In all likelihood, we already know how this winter ends for the Toronto Blue Jays. They need rotation help and have money to spend. Rather conveniently, the free agent market features plenty of starting pitching. So, by the time the Blue Jays report to Dunedin Fla., for spring training, they’ll likely have added at least two more starters to strengthen their now-suspect rotation.
With that in mind, the real intrigue revolves around who the Blue Jays target. The last five weeks have given the front office plenty of time to rank the 2019-20 free agent class. But assessing their skill is just part of the challenge.
Draft pick compensation, character and age will all contribute to the Blue Jays’ interest level. At the same time, some free agents will have little interest in joining a 95-loss Blue Jays team in a powerhouse division. So which arms are most realistic? As the GM Meetings approach, the Blue Jays are surely contemplating that question themselves.
Where better to begin but the top. On Thursday, team president and CEO Mark Shapiro said “we’re going to have to be aggressive on every level of the free agent starting pitcher landscape.” Later in the interview on Sportsnet 590 The FAN, Shapiro even acknowledged interest in Gerrit Cole, the Cy Young candidate whose next contract might set a record for pitchers.
While initially eyebrow-raising, those comments don’t mean the Blue Jays are even fringe suitors for Cole. Consider the context in which they were made: just last week, the MLBPA responded combatively to a seemingly innocuous quote from Braves GM Alex Anthopoulos. Regardless of where that investigation leads, it offers a reminder to other executives: the union’s watching everything you say. In that context, Shapiro’s better off exaggerating the Blue Jays’ interest than stating the truth: that Cole will cost more than they intend to spend.
All of which to say the Blue Jays shouldn’t be considered players for Cole or Stephen Strasburg, the top two pitchers available in free agency. Moving beyond that pair of Scott Boras clients, we reach a tier of veteran pitchers more likely to land with playoff teams.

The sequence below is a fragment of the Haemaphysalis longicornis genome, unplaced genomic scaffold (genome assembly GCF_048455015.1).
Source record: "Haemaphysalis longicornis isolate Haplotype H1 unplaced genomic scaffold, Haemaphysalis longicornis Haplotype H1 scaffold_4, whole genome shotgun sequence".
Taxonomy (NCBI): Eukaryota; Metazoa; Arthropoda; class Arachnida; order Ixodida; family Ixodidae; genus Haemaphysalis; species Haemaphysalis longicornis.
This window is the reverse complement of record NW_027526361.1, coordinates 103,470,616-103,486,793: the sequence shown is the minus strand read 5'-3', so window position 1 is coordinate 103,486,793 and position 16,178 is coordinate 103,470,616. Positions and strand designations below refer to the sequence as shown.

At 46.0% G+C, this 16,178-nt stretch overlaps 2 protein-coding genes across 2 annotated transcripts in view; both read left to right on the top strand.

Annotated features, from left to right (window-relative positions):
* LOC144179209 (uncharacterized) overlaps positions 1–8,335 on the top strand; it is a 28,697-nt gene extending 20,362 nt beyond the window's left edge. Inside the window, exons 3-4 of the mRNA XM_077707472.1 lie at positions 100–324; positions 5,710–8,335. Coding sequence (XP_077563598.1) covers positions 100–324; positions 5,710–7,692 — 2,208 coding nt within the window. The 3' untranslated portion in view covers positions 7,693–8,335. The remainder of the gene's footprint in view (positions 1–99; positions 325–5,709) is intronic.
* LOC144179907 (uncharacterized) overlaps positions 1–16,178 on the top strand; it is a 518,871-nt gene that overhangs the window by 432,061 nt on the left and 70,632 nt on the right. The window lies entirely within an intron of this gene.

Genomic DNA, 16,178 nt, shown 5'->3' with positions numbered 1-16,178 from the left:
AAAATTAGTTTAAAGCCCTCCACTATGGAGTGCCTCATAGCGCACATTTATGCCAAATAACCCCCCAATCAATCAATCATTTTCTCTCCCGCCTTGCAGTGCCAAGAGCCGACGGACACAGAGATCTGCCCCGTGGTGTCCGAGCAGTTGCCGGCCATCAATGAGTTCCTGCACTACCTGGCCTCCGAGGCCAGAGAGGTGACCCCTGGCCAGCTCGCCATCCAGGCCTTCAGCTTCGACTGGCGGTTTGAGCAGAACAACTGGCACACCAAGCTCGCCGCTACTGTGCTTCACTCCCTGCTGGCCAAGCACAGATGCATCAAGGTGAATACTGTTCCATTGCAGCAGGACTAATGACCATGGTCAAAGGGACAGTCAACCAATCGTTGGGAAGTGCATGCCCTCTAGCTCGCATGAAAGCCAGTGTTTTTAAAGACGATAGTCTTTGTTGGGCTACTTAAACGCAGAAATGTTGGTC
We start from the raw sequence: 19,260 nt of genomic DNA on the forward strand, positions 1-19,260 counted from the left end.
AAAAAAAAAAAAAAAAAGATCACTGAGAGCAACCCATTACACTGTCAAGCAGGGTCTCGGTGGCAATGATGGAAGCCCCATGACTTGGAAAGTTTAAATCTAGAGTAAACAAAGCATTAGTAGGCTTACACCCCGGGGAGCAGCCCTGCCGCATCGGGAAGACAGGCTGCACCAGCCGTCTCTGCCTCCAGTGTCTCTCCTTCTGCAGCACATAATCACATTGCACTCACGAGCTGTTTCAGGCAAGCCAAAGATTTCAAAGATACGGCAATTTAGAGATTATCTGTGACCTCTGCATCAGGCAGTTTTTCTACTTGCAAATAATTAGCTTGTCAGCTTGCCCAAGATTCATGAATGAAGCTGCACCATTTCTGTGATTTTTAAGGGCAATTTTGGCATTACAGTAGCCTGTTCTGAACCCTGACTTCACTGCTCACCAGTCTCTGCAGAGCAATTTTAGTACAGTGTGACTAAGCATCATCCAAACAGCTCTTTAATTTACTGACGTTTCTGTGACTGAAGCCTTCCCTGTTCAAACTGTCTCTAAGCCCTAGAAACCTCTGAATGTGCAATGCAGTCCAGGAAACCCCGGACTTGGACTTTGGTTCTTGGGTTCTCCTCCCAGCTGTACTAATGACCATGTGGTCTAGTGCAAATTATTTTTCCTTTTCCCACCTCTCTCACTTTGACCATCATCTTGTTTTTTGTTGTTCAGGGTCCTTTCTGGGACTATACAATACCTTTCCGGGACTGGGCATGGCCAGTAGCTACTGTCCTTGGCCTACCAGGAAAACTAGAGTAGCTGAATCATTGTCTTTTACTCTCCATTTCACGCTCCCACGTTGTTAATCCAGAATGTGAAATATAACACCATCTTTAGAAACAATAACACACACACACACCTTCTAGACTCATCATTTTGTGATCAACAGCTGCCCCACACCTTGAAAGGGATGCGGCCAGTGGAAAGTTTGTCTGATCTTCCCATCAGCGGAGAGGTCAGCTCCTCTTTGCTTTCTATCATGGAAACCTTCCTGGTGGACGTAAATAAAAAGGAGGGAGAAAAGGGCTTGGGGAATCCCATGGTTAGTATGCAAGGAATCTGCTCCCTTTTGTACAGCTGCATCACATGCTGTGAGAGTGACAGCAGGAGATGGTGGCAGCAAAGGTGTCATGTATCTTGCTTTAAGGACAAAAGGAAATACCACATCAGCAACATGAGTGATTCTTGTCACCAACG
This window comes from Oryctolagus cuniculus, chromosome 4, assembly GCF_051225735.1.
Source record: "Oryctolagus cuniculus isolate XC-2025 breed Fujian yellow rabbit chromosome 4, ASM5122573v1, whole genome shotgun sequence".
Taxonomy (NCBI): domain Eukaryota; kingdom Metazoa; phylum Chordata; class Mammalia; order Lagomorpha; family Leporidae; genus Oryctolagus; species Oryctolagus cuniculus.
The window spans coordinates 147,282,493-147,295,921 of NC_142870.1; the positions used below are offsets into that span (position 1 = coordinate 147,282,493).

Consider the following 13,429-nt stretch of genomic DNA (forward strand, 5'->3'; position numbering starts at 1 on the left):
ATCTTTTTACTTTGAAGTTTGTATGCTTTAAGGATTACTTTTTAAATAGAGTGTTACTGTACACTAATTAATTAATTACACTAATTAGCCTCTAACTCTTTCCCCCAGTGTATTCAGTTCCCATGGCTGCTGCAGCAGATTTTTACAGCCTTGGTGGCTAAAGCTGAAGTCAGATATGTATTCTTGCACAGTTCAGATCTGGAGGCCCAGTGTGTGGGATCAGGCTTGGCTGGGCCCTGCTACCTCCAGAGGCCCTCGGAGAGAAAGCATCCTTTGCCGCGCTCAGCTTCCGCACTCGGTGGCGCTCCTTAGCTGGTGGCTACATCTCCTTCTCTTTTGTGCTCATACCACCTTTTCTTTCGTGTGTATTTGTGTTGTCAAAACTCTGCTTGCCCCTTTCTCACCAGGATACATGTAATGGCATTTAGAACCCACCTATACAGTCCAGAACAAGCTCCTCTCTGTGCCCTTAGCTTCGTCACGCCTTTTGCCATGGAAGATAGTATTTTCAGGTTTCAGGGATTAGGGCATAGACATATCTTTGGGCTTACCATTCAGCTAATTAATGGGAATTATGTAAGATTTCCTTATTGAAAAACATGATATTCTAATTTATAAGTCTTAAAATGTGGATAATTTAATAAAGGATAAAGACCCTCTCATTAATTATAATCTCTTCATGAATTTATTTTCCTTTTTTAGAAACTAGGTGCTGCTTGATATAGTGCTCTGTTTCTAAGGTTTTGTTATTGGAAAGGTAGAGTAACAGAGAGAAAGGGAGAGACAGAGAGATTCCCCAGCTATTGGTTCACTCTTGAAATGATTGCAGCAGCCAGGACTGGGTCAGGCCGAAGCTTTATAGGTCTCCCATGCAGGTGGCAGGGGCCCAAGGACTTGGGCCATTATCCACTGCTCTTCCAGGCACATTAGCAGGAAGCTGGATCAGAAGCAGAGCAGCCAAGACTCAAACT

Cole Hamels would take a one-year deal, but only with a contender. He’s not coming to Toronto. Neither is Madison Bumgarner, who’s reportedly a priority for the Braves. It’s nearly as hard to imagine Dallas Keuchel pitching for the Blue Jays.
Two others, Rich Hill and Rick Porcello, pitched in Boston for Ben Cherington, the Blue Jays VP who’s now a candidate for the Pirates’ baseball operations job. On paper, Hill would be an intriguing fit on a one-year deal, but has said he hopes to re-sign with the Dodgers. As for Porcello, he can likely find better places to rebuild his value than Toronto, where about a quarter of his starts would come against the Yankees and Red Sox.
Now, we’re getting to the segment of the free agent market where the Blue Jays are legitimate players. On the high end, Zack Wheeler and Jake Odorizzi would represent significant upgrades. Both are coming off seasons in which they made 30-plus starts with sub-4.00 ERAs and at least one strikeout per inning pitched. At 29 years old, they’re still in their primes. The Blue Jays will of course be in on both. The only question is how aggressive they’ll be.
Assuming both Wheeler and Odorizzi decline qualifying offers by Thursday’s deadline, they’ll be linked to draft pick compensation. As such, the Blue Jays would have to surrender their second-highest 2020 draft pick – likely 45th overall, give or take – plus $500,000 from their international bonus pool to complete a deal.
Despite those penalties, GM Ross Atkins sounds open to the possibility of signing a qualifying offer free agent. Draft pick compensation “is not something that is going to deter us or keep us away from acquiring a player,” he said on Sportsnet 590 The Fan last month.
Still, for a front office intent on building a sustained winner, draft picks are prized commodities. The Blue Jays will surely price the loss of the pick into any offers they make. To an extent, it’s the cost of doing business. A deal with Wheeler or Odorizzi would give the Blue Jays their opening day starter. At the same time, it would mark a shift in approach for a Blue Jays front office that has spent conservatively in free agency.
Just beyond Wheeler and Odorizzi, there’s a group of starting pitchers likely to be available on one- or two-year deals – Michael Pineda, Tanner Roark, Julio Teheran, Wade Miley, Alex Wood and Jordan Lyles, for example. Kyle Gibson might also fit into this category, though the bidding could exceed that for a durable projections darling whose fastball velocity’s on the rise.
When compared to Cole and Strasburg, those arms seems rather ordinary. But on many days last summer, even ordinary was out of reach for the Blue Jays. The group above consists of established big-leaguers who would bring stability to a rotation in need of help. Some of them – Pineda, Lyles and Gibson, for instance – even offer upside. On paper, they’re fits in Toronto.
In the weeks leading up to free agency, it stands to reason that the Blue Jays did plenty of background work on this group. Now, as the GM Meetings begin in Arizona, it’s time for the Blue Jays to narrow their sights further.